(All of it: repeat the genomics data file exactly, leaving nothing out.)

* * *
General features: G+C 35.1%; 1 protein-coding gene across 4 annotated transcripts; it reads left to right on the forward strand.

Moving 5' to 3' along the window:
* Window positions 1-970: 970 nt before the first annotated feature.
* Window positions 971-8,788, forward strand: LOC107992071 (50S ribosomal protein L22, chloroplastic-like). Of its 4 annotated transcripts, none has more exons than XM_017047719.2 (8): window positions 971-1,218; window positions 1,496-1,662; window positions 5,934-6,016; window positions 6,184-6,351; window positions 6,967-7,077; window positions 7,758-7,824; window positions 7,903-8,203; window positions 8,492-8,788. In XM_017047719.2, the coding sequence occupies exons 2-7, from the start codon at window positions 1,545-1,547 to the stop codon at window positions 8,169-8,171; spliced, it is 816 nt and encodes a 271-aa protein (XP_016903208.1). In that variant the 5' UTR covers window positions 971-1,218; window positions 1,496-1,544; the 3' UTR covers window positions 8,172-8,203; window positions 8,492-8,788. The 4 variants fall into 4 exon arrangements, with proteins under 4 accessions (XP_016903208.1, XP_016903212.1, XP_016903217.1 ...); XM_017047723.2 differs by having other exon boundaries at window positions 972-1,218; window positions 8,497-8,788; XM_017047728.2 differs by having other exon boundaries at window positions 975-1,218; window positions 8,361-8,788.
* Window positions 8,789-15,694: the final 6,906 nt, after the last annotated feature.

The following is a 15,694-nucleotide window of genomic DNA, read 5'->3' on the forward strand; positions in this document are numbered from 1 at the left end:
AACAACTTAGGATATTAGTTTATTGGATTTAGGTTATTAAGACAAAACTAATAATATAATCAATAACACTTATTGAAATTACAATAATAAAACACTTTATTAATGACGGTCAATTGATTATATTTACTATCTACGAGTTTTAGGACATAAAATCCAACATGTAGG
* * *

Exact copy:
General features: G+C 35.1%; 1 protein-coding gene across 4 annotated transcripts; it reads left to right on the forward strand.

Moving 5' to 3' along the window:
* Window positions 1-970: 970 nt before the first annotated feature.
* Window positions 971-8,788, forward strand: LOC107992071 (50S ribosomal protein L22, chloroplastic-like). Of its 4 annotated transcripts, none has more exons than XM_017047719.2 (8): window positions 971-1,218; window positions 1,496-1,662; window positions 5,934-6,016; window positions 6,184-6,351; window positions 6,967-7,077; window positions 7,758-7,824; window positions 7,903-8,203; window positions 8,492-8,788. In XM_017047719.2, the coding sequence occupies exons 2-7, from the start codon at window positions 1,545-1,547 to the stop codon at window positions 8,169-8,171; spliced, it is 816 nt and encodes a 271-aa protein (XP_016903208.1). In that variant the 5' UTR covers window positions 971-1,218; window positions 1,496-1,544; the 3' UTR covers window positions 8,172-8,203; window positions 8,492-8,788. The 4 variants fall into 4 exon arrangements, with proteins under 4 accessions (XP_016903208.1, XP_016903212.1, XP_016903217.1 ...); XM_017047723.2 differs by having other exon boundaries at window positions 972-1,218; window positions 8,497-8,788; XM_017047728.2 differs by having other exon boundaries at window positions 975-1,218; window positions 8,361-8,788.
* Window positions 8,789-15,694: the final 6,906 nt, after the last annotated feature.

The following is a 15,694-nucleotide window of genomic DNA, read 5'->3' on the forward strand; positions in this document are numbered from 1 at the left end:
AACAACTTAGGATATTAGTTTATTGGATTTAGGTTATTAAGACAAAACTAATAATATAATCAATAACACTTATTGAAATTACAATAATAAAACACTTTATTAATGACGGTCAATTGATTATATTTACTATCTACGAGTTTTAGGACATAAAATCCAACATGTAGG